A chic looking phone, it ain't. But the point here is something reliable and tough enough to survive knocks, dust and splashes. It looks the part
The big keys are easy to use under any circumstances, though the navigation pad is a touch more fiddly
It's no smartphone but there are plenty of outdoors-related extras like compass, torch and GPS
Browsing isn't fast but the rest of this phone works well enough
It'll last a day or two, or an extensive hike or rock climb without trouble
Review by Sunetra Chakravati,12/12/2011 4:01:01 PM
Look and feel
Ease of use
Unusual features and strong rugged capabilities
Dull look and feel. No 3.5mm headphone jack
What's your type? Do you fancy rugged or pretty? Tough beefcake or willowy brainbox? The latest Samsung ruggedised phone is, frankly, no cutie though it's certainly tough and, as its name suggests, solid. And like almost every ruggedised phone, it's no clever clogs, either.
So far only one rugged phone has had much grey matter - the excellent Motorola Defy, which combined Android smarts with decent strength. The Solid Immerse seems stronger but doesn't quite match the Defy for smartphone skills, though it's certainly more sophisticated than its rugged rivals.
Previous phones in the Samsung Solid range have been mostly aimed at builders or the exceptionally clumsy. This phone, however, is aimed at those with an active lifestyle, who want a phone that won't shatter if it falls from a pocket when they're rock-climbing. And Samsung has absolutely got the active customer in mind throughout - including adding GPS. It's not designed as a TomTom replacement, but it is there to make sure you know which direction you're heading.
The menu includes an Apps icon and here you'll find a wealth of options that may be helpful if you're in the great outdoors, including a pedometer, compass, stopwatch and - for those more laidback rambling moments - an FM radio.
The keypad buttons are big and slightly domed so that they're easy to use even if you're wearing gloves. The keys may not look sexy but they're highly accessible. The navigation pad is less successful, sitting lower in the frame than I'd have liked so it's easy to accidentally press the adjacent select button when navigating sideways. This is a shame, as the handy carousel of shortcuts at the top of the screen for messaging, camera, music playback and more is mostly accessed via the pad. It's usable but not quite as nimble as it could have been.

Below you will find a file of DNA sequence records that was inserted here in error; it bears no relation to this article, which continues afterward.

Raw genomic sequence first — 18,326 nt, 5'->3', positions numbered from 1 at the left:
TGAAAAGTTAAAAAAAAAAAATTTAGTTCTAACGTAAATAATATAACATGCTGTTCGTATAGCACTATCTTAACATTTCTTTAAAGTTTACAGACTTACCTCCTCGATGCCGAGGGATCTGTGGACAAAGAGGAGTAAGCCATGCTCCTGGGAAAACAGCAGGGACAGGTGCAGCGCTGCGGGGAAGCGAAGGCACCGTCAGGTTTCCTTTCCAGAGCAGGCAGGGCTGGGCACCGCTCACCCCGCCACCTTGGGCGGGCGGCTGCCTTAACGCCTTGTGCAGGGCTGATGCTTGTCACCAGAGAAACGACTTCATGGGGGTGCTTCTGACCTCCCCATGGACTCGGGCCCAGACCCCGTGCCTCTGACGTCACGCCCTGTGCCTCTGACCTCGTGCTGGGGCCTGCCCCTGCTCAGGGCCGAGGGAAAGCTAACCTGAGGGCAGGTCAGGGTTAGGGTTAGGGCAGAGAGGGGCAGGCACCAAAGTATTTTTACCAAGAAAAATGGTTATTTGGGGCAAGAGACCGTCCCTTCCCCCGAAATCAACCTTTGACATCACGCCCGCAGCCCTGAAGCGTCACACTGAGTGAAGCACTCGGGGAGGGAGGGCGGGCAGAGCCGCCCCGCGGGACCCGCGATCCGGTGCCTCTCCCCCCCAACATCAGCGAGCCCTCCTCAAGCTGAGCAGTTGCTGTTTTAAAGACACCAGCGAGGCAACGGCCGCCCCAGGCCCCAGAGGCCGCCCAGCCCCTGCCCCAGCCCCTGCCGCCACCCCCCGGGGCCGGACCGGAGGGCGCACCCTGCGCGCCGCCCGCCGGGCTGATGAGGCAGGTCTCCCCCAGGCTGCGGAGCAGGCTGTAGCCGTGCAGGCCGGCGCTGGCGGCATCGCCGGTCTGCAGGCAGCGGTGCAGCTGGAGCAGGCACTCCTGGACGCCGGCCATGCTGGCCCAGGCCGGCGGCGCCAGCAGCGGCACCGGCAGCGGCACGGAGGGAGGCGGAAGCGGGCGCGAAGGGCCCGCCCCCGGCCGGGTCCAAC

We can't really complain about the low-resolution screen or how puny it looks sitting so far from the front of the phone - it has to be buried far from the lens to keep it safe. The screen quality is further reduced by the fact that the lens is scratchproof, so extreme clarity isn't its first priority. And any phone where the screen isn't scratched to death after five minutes accidentally spent in a pocket with keys is worth considering.
As you'll guess from the name, this phone is big on waterproofing. It'll work when it's a metre down in liquid and survive underwater for up to 30 minutes. Even changing the battery involves turning a clasp with a penny to get the case open or closed. It feels secure and reliable. Water was no problem to the phone in our tests, and with loudspeaker engaged it even transmitted the caller's voice from the bottom of the sink. There's a big hook for a lanyard at the top, so you shouldn't be dropping it too much anyway.
The Immerse also has Facebook and Twitter apps - log on to get your updates. It's not an integrated option like on many phones but it's a quick way to keep up with your friends.
The camera is basic (two megapixels, no flash) but enough for snaps. There's no 3.5mm headphone jack - the covered connector is a micro USB one. Oh, and there's no Wi-Fi, but where would you be getting coverage outdoors anyway?
This is not a phone you'd want to show off on a night out, but at least it can help you find your way home, thanks to the GPS and a torchlight that shines out of the top of the handset.